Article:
Apple trees provide fresh and nutritious fruits for eating, canning and baking. Although commercial orchards produce the majority of apples across the country, growing a few apple trees in your yard takes up very little space. Many types of hybrid apple trees reach a mature height under 15 feet, making them suitable specimens for many types of landscapes and yards. Unlike many varieties of shade trees and ornamental trees, apple trees require pruning to encourage fruiting for abundant harvests.
Prune your apple trees immediately after planting them. Using sharp pruning shears, lop off the branches and shoots along the bottom 18 inches of your apple trees. Cut away any branches broken or damaged during shipment and planting. Do not remove partial sections of bottom growth or damaged limbs. Cut the entire branches off near the trunk.
Trim additional branches during the first season of growth. Remove oversized branches from your cultivated apple trees to encourage even growth. Lop off branches with diameters larger than one-third to one-half the diameter of the tree's trunk.
Prune your apple trees every spring after the initial year's growth. Thin out lateral branches. These main branches grow out of the sides of the trunks of your apple trees. Cut out entire branches to leave only five to seven laterals as your apple trees grow and mature. Do not allow numerous laterals to crowd the trees and choke out sunlight and airflow. Create a balance by removing branches that grow directly opposite each other. Ensure even growth by removing dense sections of laterals. Cut off any branches that appear along the bottom 22 inches of trunks. Use a limb saw to remove large branches.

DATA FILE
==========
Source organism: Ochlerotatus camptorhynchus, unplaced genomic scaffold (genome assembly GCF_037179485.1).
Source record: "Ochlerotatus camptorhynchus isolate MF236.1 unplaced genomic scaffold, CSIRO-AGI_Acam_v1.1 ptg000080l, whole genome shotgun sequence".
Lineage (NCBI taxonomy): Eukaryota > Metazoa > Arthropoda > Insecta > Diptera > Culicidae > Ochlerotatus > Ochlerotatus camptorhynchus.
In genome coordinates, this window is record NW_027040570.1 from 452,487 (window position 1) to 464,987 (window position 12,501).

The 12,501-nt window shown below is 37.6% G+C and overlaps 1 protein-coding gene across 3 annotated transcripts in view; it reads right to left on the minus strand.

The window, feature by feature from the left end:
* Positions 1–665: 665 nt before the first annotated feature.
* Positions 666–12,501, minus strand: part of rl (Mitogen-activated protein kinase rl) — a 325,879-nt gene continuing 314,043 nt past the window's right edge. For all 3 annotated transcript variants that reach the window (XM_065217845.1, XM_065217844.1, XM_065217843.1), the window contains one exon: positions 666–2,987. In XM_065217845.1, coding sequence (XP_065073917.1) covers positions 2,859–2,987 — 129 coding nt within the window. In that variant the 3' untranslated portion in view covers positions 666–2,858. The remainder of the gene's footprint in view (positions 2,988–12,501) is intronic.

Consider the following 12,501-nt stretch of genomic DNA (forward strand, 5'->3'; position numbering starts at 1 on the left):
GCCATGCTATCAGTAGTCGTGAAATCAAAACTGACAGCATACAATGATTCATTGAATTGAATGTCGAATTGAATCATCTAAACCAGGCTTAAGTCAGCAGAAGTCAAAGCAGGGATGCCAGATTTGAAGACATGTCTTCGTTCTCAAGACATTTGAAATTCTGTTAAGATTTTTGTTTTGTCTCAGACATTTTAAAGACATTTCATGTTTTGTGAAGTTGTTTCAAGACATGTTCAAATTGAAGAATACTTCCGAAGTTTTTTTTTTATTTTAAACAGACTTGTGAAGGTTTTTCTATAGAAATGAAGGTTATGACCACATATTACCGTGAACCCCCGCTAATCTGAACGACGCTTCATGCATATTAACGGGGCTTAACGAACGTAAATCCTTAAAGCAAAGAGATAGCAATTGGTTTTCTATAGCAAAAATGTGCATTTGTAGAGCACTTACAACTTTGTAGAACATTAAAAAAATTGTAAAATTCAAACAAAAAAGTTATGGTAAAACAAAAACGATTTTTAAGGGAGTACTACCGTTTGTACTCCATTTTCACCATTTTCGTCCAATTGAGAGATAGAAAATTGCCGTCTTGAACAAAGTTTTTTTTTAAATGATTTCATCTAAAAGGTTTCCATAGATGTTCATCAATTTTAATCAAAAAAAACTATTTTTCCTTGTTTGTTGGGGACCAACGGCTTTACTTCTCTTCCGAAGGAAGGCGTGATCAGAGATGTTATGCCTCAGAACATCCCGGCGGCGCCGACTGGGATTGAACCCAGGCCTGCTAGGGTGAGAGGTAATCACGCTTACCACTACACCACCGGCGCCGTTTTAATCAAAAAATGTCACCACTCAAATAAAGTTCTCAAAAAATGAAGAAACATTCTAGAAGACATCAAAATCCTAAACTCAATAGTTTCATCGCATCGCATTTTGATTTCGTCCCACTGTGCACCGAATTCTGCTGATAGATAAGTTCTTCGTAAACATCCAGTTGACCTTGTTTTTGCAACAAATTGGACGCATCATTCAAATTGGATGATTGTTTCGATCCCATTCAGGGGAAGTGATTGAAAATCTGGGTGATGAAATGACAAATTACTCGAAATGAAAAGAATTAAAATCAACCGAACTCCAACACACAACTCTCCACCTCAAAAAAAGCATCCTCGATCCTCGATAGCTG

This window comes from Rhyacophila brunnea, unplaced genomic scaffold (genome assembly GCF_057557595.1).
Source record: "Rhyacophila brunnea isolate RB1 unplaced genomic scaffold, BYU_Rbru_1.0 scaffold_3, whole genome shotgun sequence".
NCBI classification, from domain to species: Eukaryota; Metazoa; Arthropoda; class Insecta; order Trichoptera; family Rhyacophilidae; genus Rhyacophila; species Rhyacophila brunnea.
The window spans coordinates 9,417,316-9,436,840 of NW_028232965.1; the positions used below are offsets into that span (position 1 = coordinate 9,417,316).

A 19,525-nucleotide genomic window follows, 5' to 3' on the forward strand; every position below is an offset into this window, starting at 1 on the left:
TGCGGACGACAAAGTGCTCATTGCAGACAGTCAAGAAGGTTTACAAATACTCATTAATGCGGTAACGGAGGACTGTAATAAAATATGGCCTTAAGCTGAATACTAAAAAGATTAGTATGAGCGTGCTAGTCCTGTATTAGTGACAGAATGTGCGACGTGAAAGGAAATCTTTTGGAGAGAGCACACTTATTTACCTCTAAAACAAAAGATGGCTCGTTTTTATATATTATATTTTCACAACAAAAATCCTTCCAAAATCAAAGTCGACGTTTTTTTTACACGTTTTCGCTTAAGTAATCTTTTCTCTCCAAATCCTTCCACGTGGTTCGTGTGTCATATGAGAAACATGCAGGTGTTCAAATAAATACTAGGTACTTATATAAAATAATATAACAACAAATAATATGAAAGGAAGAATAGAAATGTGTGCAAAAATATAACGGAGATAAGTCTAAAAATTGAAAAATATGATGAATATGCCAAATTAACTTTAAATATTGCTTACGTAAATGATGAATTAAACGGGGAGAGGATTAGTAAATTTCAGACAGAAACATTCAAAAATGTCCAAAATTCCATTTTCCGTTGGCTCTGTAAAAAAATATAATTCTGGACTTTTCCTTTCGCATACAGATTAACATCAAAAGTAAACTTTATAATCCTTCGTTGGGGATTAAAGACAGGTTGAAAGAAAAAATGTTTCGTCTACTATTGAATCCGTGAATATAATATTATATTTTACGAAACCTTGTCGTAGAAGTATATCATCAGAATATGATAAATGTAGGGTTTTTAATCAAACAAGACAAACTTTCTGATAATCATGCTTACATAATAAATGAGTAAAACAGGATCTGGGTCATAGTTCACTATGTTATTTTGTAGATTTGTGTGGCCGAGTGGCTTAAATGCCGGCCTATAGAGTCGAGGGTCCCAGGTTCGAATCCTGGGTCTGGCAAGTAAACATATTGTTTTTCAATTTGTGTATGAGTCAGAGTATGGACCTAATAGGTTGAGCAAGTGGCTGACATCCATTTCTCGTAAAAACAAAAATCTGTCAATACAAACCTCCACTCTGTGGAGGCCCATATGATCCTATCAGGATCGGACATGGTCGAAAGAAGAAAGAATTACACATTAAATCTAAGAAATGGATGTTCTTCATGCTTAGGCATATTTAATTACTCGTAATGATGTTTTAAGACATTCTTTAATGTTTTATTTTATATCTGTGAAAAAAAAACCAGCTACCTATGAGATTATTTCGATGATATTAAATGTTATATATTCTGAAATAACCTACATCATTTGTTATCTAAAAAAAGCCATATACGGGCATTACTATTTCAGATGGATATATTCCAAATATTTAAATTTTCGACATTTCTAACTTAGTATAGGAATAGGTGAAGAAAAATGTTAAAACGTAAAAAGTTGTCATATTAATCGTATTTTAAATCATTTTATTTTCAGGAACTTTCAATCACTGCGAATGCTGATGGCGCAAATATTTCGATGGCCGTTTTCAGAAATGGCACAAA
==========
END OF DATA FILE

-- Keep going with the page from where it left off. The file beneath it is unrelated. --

Check your trees regularly during the growing season for diseased or damaged segments. Cut off branches that display shriveling or blackened leaves. Remove all diseased cuttings from the area of your healthy apple trees to avoid spreading illness.